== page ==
Cyclepath Start

At the Lode end, near Anglesey Abbey, the route crosses back over th B1102 and then proceeds to the Lode turn. In fact the off-road path continues for around 50 metres into the village. From there it's a quiet ride down to The Shed.


Arrival at The Shed


And here's the video of the route. A few glimpses to the route itself, then a quick look at the good (of which there's a lot), the bad (and there is a bit), and the ugly (thankfully none!). Look out, soundtrack!

(Go HD see * below)

0:11 Starting from Cutter Ferry bridge
0:56 Stow Road Section
1:32 Turning onto quiet road in Quy
1:50 Quy centre
2:00 Start of the off-road section
2:40 Anglesey Abbey Road Crossing
3:09 The Shed, Lode
3:14 Some return clips



So, the new path should be welcomed, it's a helpful addition to the route network. It should mean more people ride, although it's not really going to include quite a few people who really won't like that first road section. If it's to be a route, it's only going to be as good as it's weakest point.

So, looking at the road section, why wasn't it changed. Simply, it's quite difficult. However, it's not that difficult, and there is space. Sticking with the same side as the built route, and there is room most of the way. True, it means costly moving of lamp-posts and other street furniture. Opposite The Wheatsheaf, the space on that side runs out. There is still roadspace, so it's a question of moving the kerbs, again costly for cyclepaths.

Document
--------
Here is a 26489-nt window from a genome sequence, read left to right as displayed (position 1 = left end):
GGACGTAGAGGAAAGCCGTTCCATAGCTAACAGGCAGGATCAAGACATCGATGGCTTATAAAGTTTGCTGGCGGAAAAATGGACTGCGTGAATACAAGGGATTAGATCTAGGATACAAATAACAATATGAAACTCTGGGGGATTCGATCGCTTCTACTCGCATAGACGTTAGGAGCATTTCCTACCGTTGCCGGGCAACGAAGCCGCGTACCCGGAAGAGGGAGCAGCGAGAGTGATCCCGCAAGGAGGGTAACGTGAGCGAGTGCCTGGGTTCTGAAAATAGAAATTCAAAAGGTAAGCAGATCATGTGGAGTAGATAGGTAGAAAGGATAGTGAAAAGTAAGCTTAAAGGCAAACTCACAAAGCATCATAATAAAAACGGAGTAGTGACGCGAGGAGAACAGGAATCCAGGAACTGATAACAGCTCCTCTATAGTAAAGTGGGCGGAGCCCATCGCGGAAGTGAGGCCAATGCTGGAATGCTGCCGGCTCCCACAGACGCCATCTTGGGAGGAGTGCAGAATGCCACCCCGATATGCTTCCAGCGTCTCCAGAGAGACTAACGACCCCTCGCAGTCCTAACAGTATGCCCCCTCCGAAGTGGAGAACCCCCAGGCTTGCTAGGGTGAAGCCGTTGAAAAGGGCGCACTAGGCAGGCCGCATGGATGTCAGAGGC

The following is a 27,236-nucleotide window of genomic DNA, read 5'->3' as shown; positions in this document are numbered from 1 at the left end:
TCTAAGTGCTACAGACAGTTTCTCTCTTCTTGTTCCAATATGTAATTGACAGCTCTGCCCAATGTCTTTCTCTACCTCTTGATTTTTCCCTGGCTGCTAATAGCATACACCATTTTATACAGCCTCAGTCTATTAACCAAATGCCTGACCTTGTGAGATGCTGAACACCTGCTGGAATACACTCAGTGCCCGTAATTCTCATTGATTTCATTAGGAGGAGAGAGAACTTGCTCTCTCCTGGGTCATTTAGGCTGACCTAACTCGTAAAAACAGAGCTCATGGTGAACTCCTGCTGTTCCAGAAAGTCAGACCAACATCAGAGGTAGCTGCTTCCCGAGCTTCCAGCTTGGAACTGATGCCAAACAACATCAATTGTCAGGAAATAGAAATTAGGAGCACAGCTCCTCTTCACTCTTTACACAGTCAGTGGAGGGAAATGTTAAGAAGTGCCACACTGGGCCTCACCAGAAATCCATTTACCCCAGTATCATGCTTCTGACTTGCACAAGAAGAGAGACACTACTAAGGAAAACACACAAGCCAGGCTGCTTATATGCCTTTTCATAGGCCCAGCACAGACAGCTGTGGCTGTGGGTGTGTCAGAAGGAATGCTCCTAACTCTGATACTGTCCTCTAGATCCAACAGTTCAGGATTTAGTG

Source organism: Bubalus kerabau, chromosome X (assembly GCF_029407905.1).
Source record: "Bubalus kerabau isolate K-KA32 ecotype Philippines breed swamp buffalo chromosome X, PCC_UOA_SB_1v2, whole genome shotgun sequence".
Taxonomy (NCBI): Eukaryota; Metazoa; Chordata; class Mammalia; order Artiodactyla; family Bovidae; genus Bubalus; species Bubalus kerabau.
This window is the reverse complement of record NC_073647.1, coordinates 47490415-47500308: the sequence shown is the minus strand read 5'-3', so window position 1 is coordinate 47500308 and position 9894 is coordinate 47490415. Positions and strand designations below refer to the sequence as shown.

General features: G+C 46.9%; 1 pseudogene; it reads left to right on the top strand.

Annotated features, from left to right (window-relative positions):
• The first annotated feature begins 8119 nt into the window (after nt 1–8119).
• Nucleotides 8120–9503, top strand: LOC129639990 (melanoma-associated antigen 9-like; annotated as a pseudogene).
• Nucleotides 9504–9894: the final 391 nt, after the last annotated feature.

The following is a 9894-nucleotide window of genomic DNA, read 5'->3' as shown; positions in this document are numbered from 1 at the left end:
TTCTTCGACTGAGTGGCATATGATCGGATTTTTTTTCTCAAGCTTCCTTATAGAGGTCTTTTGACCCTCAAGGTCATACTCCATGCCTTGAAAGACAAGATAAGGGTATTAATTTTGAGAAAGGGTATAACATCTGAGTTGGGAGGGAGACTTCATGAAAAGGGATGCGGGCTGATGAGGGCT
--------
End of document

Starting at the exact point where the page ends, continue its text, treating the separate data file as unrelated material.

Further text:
Space on Right

Could it be done later? Yes, I hope so. After all, we are just finishing up the same kind of project, with similar issues in Harston. And I'd suggest the idea of a quick win was the reason why this wasn't done to start with.

Once at the turning onto the quiet road, there's plenty more space on both sides. And this continues along the main road apart from a small section just after the crossroads. Again, some clever considerations here would enable this to be a fully linked path. Of course, the quiet road could still be used, which wouldn't be absolutely ideal, but would allow for some of the less confident riders.


Space Either Side

There are a couple of potential issues with the path itself.

First, in two places trees come close to the route. Has enough been done to ensure there's no root damage from the trees. We've recently suffered from this on the Guided Busway (yes, that short time and we have it) and can see many examples around town where this is the case. You don't see it as often in roads, why would that be? A better substructure?


Trees very near path, has sufficient been done to stop root damage?

And second, There is at least one tractor crossing. Again, with several tons moving across the path, not too regularly, just enough, has the path surface and substructure been designed to deal with this? I'm not sure. I have seen what other places do to protect fomr this kind of damage, and it doesn't look like we've done anything like enough.



Tractor Crossing, is their adequate surface and substructure here?

So, onto the last section, the crossing and the route up to Lode.

After the nice section away from the road, the crossing comes at you quite quickly. It's quite difficult to see through the trees and work out when it's okay to cross. People riding do like a good chance to look around, see whether they can plan a route across and do it quickly without stopping. This isn't possible here. There is an island, but we were all too nervous to use it. It looks very small and there's a worry about being clipped whilst waiting. And if we want this facility to be used by lots of people, we need to make it so lots of people can use it at the same time, not one or two.


Road Crossing near Anglesey Abbey

Finally, the path up to the Lode turn. This is well known for being the Anglesey Abbey overflow car park. Cars will litter this place at busy times. I hope some contingency has been made to deal with this issue.